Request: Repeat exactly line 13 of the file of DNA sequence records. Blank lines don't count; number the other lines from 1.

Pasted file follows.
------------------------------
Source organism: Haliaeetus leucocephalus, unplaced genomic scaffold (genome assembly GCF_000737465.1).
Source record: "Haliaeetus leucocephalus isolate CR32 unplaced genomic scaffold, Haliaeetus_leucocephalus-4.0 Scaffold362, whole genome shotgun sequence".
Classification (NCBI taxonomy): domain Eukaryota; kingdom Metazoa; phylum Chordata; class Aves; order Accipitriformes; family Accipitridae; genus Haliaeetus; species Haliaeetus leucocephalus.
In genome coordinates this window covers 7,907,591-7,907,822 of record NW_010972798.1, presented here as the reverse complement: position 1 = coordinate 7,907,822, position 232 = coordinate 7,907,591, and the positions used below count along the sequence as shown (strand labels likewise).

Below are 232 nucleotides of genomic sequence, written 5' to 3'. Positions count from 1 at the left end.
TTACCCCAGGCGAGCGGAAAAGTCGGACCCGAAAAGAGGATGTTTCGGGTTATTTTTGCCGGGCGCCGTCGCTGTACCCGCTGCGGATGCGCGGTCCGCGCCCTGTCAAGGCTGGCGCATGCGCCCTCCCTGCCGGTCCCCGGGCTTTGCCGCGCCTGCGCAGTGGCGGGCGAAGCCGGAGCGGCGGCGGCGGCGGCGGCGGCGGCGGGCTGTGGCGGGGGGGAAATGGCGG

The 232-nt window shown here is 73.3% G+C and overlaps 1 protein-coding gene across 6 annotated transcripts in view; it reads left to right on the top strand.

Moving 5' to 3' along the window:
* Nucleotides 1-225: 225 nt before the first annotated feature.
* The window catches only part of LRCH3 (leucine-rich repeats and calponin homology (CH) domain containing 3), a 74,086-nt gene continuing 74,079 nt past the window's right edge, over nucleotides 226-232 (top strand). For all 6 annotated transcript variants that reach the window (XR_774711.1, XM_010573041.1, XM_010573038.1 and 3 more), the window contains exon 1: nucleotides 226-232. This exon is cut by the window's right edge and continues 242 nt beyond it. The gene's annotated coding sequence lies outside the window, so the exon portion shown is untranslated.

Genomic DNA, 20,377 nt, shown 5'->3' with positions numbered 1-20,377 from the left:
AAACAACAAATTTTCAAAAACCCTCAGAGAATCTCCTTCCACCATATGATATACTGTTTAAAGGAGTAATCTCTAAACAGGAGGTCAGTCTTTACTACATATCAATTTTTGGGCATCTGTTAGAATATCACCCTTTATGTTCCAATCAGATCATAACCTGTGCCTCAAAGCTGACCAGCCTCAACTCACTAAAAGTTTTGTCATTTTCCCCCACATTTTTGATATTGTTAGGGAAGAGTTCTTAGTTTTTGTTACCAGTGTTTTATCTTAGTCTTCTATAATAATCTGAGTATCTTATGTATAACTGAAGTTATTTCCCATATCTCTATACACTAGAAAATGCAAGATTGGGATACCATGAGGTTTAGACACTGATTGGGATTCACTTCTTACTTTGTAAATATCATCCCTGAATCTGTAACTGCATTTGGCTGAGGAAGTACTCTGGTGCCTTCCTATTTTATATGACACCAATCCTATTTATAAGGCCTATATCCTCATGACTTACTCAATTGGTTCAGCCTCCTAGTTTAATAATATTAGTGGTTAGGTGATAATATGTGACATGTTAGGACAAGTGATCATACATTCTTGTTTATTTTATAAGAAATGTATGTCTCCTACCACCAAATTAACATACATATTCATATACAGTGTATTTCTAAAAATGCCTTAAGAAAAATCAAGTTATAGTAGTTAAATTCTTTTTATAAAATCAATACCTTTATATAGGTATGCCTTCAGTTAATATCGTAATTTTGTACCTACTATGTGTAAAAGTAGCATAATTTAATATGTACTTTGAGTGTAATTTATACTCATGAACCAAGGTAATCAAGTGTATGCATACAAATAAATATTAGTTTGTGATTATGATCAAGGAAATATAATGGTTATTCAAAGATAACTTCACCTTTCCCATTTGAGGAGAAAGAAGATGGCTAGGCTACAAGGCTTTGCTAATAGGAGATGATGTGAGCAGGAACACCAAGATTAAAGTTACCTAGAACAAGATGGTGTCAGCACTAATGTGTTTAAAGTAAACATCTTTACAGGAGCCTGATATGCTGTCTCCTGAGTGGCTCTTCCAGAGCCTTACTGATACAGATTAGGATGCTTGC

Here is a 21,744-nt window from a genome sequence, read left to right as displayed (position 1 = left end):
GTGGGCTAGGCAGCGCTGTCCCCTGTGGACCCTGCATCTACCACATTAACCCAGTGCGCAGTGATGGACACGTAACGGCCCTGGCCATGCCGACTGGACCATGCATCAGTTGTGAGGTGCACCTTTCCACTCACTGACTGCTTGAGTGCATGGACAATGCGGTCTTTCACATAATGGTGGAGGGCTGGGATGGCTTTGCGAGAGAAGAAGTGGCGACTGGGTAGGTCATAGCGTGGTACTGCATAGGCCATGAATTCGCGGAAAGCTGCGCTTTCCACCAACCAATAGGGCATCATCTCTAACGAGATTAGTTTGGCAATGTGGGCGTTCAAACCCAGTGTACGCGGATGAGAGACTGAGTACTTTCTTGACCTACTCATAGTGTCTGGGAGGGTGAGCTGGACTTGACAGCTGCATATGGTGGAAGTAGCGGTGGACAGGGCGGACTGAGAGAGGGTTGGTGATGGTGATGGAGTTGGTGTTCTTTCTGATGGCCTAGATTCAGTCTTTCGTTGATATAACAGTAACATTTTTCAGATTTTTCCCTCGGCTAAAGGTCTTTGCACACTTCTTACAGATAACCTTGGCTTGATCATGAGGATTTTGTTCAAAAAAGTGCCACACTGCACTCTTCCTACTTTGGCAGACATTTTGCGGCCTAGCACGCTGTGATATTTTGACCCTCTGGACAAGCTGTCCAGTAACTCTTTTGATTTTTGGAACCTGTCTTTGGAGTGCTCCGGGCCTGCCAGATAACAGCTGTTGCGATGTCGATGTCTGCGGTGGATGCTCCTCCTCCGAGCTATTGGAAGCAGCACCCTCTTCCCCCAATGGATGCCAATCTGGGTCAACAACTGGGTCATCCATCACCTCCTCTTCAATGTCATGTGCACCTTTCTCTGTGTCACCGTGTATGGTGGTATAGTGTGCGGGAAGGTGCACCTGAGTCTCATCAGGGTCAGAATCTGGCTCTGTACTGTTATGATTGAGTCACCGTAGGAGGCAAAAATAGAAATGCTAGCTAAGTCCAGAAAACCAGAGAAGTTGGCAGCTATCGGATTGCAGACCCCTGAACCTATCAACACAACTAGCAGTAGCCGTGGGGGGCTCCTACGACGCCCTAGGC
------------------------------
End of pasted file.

Here is a 21,744-nt window from a genome sequence, read left to right as displayed (position 1 = left end):